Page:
By Jake MacAndrew, Racy Rafique & Gabriela Silva Ponte
This story will be updated with an election ruling and comment from the Chief Returning Officer of the TMSU
Toronto Metropolitan University’s (TMU) Indian Students’ Association (ISA) endorsed candidates—many of whom are non-slate—on its Instagram stories, according to an email sent to The Eyeopener, directly breaking the Toronto Metropolitan Students’ Union’s (TMSU) Elections Procedures Code.
Section 8.1.31 of the TMSU Elections Procedures Code states that “Endorsement(s) of Candidates from Campus Groups is prohibited.”
The Eye and TMSU Chief Returning Officer (CRO) Adrian Aziz were sent screenshots from Team Revolt in which the ISA endorsed several candidates, including presidential candidate Marina Gerges, by sharing their campaign posters on its Instagram stories.
They endorsed several other non-slate candidates, including vice president operations candidate Angie Awadallah, international student director candidate Olivia Okoro, vice president education candidate Sherry Pourghaz*, vice president equity candidate Aya Bakir, vice president student life candidate Ozi Molokwu and The Creative School faculty director candidate Gus Cousins.
Ted Rogers School of Management (TRSM) director candidate Ayub Mohammed was the only candidate endorsed who is part of a slate—Team Ayub and Brandon.
“We actually didn’t know about this rule,” the ISA told The Eye in an Instagram message. “Within 3-4 hours of us posting the story, we got messages from candidates who shared the bylaws with us.”
The Eye obtained screenshots showing three candidates who were endorsed by the ISA asking them to take the Instagram stories down.
After one candidate asked the ISA to take the story featuring them down, the ISA sent back a series of confused messages, which were obtained by The Eye, with one saying, “As far as I know, as long as you didn’t ask for endorsement directly, we should be good but still let me know.”
The student group told The Eye that upon finding out its Instagram stories were against the Elections Procedures Code, it immediately took them down and began sharing general election information instead.
“We just wish there was more information about elections out there and it was [easier] to find rules,” it said. “You don’t know what rule you’re violating until you break them and get an email from the concerned people.”
On March 22, Aziz warned student groups at TMU that the endorsement of an individual candidate is contrary to the Elections Procedures Code, in an email obtained by The Eye.
Aziz told student groups in the email that if they continued to endorse election candidates, the respective candidates would receive demerit points.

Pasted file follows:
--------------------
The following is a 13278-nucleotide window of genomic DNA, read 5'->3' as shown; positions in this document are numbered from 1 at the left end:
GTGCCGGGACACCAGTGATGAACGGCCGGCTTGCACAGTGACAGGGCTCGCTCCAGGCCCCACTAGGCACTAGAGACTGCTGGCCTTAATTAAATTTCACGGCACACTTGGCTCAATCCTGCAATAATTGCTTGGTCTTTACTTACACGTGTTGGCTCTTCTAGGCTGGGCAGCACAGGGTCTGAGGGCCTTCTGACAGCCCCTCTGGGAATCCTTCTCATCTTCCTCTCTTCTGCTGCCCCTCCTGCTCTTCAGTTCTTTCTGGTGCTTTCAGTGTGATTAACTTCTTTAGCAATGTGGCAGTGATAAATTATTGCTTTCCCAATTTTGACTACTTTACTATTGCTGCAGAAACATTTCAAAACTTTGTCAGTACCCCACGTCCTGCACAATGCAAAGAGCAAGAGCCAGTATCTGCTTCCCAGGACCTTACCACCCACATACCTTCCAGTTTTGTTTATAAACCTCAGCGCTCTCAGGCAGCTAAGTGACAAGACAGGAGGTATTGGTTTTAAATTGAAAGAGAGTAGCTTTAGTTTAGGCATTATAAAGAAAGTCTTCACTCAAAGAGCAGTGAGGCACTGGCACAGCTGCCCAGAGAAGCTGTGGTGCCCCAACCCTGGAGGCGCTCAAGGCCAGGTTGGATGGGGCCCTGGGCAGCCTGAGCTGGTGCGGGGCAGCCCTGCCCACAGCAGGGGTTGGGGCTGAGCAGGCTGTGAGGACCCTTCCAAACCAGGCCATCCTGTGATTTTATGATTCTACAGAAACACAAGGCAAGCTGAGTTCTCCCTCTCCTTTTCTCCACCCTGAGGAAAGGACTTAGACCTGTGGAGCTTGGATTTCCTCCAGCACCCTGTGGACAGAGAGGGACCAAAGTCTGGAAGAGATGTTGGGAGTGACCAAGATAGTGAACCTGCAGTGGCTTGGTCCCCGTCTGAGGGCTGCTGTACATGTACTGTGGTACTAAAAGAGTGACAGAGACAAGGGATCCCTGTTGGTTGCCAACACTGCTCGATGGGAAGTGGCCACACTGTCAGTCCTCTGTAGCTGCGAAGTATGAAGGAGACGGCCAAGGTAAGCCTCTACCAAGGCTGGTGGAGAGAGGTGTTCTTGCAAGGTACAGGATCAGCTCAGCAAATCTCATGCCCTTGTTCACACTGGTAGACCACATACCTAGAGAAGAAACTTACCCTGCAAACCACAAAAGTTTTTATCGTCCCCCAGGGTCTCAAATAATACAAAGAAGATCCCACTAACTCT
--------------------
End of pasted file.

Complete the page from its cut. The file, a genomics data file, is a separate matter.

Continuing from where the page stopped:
“Anyone/group found to be endorsing a candidate even without the candidate’s position will result in demerit points for the candidate,” he stated in the email.
He also said student groups could face monetary penalties for endorsing candidates. “Over and above the demerit points for the candidate, Campus Groups Budget funds that have been allocated will be deducted from [student groups’] budget account for this year and next year,” read the email.
In a separate emailed statement to The Eye, Aziz said that despite budget reductions not being a formal part of the Elections Procedures Code and TMSU bylaws, as CRO, he has “a certain discretion” in making decisions and rulings. “As the CRO for the TMSU, my authority comes from the [Elections Procedures Code] and the bylaws, and therefore I am able to make rulings on the overall electoral process specifically in regards to those that are voting,” he told The Eye.
“It seems that our team has been singled out and targeted unfairly,” said Team Revolt vice president operations candidate Mahira Shoaib in an email sent to The Eye and the CRO.
As previously reported by The Eye, Team Revolt was recently issued 25 demerit points for “accessing a student’s voting portal on their behalf.”
In the email to The Eye, Shoaib cited “false accusations” made against Team Revolt and requested for the CRO to take action against candidates endorsed by the ISA.
There has been no ruling posted to the TMSU election website regarding this incident as of yet.
TMU’s Faculty of Community Services Society (FCSS) also released an “anti-endorsement” of TMSU election slates Team Revolt, Team Ignite and Team Revive on Wednesday night, as previously reported by The Eye.
According to the TMSU website, the FCSS is not listed as a group under the students’ union. However, section 8.1.32 of the Elections Procedures Code states “Endorsement(s) of Candidates from Student Societies is prohibited.”
The Eye has reached out to the TMSU CRO for clarification on whether candidates can still be penalized for receiving endorsements from student groups and societies that do not fall under the TMSU.
“The issue with endorsing one candidate infringes on the fair process of voting and in fact falls under actively campaigning and endorsing a Candidate,” Aziz told The Eye in his emailed statement. “I am able to make rulings on the overall electoral process specifically in regards to those that are voting.”
Aziz said the intention of his email was to make student groups aware that they were in “contravention of campaign rules around endorsing individual or slate candidates.”
*A previous version of this article listed this source under a different name but has since been updated to reflect the source’s preferred identification.